Molecular biology

Most, and perhaps all, cases of synovial sarcoma are associated with a reciprocal translocation t(x;18)(p11.2;q11.2). There is some debate about whether the molecular observation itself is definitional of synovial sarcoma.[7]

The diagnosis of synovial sarcoma is typically made based on histology and is confirmed by the presence of t(X;18).[8] This translocation event between the SS18 gene on chromosome 18 and one of 3 SSX genes (SSX1, SSX2 and SSX4) on chromosome X causes the presence of a SS18-SSX fusion gene. The resulting fusion protein brings together the transcriptional activating domain of SS18 and the transcriptional repressor domains of SSX. It also incorporates into the SWI/SNF chromatin remodeling complex, a well known tumor suppressor.[9] SS18-SSX is thought to underlie synovial sarcoma pathogenesis through dysregulation of gene expression.[2]

There is some association between the SS18-SSX1 or SS18-SSX2 fusion type and both tumour morphology and five-year survival.[10]


Synovial sarcoma usually presents with an otherwise asymptomatic swelling or mass, although general symptoms related to malignancies can be reported such as fatigue.


Treatment is usually multimodal, involving surgery, chemotherapy and radiotherapy:[11]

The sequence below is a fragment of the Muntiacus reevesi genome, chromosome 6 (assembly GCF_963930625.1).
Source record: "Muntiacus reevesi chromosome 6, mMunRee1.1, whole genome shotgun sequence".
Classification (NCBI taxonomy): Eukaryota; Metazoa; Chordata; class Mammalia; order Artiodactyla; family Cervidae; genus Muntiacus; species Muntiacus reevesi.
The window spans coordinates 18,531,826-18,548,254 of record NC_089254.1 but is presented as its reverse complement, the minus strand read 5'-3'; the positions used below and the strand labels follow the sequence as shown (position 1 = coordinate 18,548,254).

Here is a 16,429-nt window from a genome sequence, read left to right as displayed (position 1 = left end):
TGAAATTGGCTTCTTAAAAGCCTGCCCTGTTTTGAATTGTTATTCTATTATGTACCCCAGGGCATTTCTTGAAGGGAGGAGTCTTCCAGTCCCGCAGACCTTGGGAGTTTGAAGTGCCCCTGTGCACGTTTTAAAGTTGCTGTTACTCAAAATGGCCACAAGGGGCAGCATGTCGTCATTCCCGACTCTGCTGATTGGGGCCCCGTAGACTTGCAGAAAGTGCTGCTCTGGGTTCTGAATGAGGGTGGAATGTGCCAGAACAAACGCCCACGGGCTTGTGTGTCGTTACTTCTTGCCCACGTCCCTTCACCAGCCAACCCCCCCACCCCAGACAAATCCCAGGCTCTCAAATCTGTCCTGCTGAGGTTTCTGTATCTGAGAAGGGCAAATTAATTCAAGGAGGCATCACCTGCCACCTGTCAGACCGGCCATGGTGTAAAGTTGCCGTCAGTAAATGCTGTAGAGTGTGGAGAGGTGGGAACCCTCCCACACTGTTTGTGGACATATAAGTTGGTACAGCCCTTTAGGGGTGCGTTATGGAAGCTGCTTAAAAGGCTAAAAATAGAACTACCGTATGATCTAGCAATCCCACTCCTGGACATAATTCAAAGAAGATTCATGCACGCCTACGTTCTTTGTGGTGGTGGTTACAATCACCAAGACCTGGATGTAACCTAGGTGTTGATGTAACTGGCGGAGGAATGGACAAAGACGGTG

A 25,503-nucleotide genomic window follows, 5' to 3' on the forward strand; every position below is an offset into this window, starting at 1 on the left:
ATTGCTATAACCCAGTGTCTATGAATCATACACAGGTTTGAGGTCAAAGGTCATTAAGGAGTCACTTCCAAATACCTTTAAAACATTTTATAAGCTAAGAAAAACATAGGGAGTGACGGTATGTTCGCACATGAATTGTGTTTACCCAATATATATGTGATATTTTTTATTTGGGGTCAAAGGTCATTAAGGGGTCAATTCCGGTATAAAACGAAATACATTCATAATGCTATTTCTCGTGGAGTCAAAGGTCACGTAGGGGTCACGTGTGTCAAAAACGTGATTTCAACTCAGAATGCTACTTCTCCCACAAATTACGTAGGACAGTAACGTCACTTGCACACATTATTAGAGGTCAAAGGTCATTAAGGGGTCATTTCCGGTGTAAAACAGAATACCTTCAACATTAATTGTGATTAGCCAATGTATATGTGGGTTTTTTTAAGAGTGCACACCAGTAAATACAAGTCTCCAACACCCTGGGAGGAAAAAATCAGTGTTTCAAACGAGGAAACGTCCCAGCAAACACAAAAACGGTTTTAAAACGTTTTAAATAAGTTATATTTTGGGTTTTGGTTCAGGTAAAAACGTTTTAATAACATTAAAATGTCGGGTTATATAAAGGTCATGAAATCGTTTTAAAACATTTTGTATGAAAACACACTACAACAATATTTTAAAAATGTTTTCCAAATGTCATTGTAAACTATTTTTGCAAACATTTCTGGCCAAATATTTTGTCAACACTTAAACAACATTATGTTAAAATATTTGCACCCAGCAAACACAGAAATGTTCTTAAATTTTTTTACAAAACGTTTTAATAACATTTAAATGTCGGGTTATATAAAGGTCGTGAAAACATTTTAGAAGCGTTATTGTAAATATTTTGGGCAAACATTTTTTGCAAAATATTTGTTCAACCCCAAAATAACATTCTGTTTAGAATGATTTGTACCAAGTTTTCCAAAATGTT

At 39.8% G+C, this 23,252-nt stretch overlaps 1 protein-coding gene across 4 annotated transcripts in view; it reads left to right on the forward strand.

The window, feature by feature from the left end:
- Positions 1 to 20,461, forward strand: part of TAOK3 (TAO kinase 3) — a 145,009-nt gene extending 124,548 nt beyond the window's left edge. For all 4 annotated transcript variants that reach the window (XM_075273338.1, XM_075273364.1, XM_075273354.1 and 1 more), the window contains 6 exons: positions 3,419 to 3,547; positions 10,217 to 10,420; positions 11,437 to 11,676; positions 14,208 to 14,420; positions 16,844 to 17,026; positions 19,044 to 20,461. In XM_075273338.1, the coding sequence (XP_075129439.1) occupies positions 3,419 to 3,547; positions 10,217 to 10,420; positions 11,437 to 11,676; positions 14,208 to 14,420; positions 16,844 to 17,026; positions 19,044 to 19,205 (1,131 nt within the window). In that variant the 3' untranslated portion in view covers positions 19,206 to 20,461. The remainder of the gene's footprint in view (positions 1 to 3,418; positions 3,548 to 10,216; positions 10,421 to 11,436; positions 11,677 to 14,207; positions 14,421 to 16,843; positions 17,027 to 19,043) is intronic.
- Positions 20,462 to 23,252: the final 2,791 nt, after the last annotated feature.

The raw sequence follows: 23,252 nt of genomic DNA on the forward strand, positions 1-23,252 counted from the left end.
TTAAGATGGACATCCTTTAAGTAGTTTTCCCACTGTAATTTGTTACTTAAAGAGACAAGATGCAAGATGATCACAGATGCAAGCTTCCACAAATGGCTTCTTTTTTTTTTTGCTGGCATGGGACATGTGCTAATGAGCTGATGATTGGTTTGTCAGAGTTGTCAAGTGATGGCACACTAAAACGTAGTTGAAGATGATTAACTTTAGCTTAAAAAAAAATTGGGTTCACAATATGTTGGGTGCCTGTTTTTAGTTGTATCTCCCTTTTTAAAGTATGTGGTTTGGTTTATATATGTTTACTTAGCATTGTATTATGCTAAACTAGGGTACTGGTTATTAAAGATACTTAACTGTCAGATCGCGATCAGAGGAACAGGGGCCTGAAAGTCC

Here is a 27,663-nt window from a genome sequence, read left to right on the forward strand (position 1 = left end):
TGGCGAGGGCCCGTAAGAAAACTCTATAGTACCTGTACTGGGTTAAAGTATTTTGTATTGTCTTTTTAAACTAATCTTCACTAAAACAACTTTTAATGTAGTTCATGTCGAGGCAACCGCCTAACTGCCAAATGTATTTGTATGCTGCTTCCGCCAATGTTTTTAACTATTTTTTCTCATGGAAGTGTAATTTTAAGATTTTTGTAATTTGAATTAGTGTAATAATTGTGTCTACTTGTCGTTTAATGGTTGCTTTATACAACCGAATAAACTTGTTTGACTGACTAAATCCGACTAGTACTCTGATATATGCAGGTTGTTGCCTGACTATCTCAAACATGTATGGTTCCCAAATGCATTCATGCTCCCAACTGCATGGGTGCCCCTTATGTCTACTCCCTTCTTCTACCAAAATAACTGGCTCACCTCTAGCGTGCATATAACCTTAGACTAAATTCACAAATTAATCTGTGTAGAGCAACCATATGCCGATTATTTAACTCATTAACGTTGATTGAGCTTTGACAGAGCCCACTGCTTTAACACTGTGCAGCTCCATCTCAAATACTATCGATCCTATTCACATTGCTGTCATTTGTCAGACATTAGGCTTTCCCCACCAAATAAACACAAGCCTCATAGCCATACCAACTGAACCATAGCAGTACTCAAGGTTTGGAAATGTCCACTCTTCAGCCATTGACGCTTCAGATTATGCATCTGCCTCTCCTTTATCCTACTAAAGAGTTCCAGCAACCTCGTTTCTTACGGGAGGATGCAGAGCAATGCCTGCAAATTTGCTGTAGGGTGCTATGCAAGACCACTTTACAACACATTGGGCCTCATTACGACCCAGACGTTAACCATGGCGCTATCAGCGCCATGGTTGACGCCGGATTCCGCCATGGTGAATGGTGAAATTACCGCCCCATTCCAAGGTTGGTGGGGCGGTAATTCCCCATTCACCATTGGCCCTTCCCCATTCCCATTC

• Surgery, to remove the tumor and a safety margin of healthy tissue. This is the mainstay of synovial sarcoma treatment and is curative in approximately 20-70% of patients, depending on the particular study being quoted.[12]
  • Conventional chemotherapy, (for example, doxorubicin hydrochloride and ifosfamide), to reduce the number of remaining microscopic cancer cells.[11] The benefit of chemotherapy in synovial sarcoma to overall survival remains unclear, although a recent study has shown that survival of patients with advanced, poorly differentiated disease marginally improves with doxorubicin/ifosfamide treatment.[citation needed]
  • Radiotherapy to reduce the chance of local recurrence.[11] The benefit of radiotherapy in this disease is less clear than for chemotherapy.[citation needed]

External links


  1. ^ Synovioma; Encyclopædia Britannica Online. Retrieved 20 May, 2012
  2. ^ a b c Raphael E. Pollock, ed. (2002). Soft Tissue Sarcomas. American Cancer Society Atlas of Clinical Oncology. BC Decker. ISBN 155009128X. 
  3. ^ a b Ferrari and Collini (2012). "Synovial Sarcoma". ESUN 9 (5). 
  4. ^ Weiss SW, Goldblum J. Weiss SW, Goldblum JR, ed. "Enzinger and Weiss's Soft Tissue Tumors". St Louis, Missouri: CV Mosby. pp. 1483–1571.  |chapter= ignored (help)